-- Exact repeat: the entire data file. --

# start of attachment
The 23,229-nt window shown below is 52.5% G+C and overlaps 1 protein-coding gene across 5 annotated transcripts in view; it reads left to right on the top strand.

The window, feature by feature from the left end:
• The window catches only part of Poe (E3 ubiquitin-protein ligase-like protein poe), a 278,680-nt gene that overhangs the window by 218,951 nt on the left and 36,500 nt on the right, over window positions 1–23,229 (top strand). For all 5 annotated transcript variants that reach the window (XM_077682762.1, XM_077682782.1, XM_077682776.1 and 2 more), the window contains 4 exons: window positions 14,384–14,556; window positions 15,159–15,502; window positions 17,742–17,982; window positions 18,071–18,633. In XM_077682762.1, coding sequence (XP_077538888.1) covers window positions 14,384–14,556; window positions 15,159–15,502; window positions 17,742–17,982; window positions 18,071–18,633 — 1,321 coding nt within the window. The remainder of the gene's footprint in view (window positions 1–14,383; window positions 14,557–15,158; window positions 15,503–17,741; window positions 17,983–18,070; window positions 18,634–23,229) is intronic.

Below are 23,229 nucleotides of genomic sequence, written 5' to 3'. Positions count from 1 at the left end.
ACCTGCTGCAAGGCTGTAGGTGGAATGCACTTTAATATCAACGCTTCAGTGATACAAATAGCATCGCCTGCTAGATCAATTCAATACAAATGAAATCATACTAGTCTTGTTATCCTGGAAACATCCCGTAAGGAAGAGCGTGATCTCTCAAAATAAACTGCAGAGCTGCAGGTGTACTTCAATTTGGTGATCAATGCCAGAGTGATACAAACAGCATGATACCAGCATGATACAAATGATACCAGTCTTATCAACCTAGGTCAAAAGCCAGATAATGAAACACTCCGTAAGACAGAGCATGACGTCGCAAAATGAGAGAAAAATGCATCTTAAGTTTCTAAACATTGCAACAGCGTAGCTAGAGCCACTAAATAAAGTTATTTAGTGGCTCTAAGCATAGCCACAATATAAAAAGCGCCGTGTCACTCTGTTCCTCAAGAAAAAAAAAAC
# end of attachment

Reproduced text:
The 23,229-nt window shown below is 52.5% G+C and overlaps 1 protein-coding gene across 5 annotated transcripts in view; it reads left to right on the top strand.

The window, feature by feature from the left end:
• The window catches only part of Poe (E3 ubiquitin-protein ligase-like protein poe), a 278,680-nt gene that overhangs the window by 218,951 nt on the left and 36,500 nt on the right, over window positions 1–23,229 (top strand). For all 5 annotated transcript variants that reach the window (XM_077682762.1, XM_077682782.1, XM_077682776.1 and 2 more), the window contains 4 exons: window positions 14,384–14,556; window positions 15,159–15,502; window positions 17,742–17,982; window positions 18,071–18,633. In XM_077682762.1, coding sequence (XP_077538888.1) covers window positions 14,384–14,556; window positions 15,159–15,502; window positions 17,742–17,982; window positions 18,071–18,633 — 1,321 coding nt within the window. The remainder of the gene's footprint in view (window positions 1–14,383; window positions 14,557–15,158; window positions 15,503–17,741; window positions 17,983–18,070; window positions 18,634–23,229) is intronic.

Below are 23,229 nucleotides of genomic sequence, written 5' to 3'. Positions count from 1 at the left end.
ACCTGCTGCAAGGCTGTAGGTGGAATGCACTTTAATATCAACGCTTCAGTGATACAAATAGCATCGCCTGCTAGATCAATTCAATACAAATGAAATCATACTAGTCTTGTTATCCTGGAAACATCCCGTAAGGAAGAGCGTGATCTCTCAAAATAAACTGCAGAGCTGCAGGTGTACTTCAATTTGGTGATCAATGCCAGAGTGATACAAACAGCATGATACCAGCATGATACAAATGATACCAGTCTTATCAACCTAGGTCAAAAGCCAGATAATGAAACACTCCGTAAGACAGAGCATGACGTCGCAAAATGAGAGAAAAATGCATCTTAAGTTTCTAAACATTGCAACAGCGTAGCTAGAGCCACTAAATAAAGTTATTTAGTGGCTCTAAGCATAGCCACAATATAAAAAGCGCCGTGTCACTCTGTTCCTCAAGAAAAAAAAAAC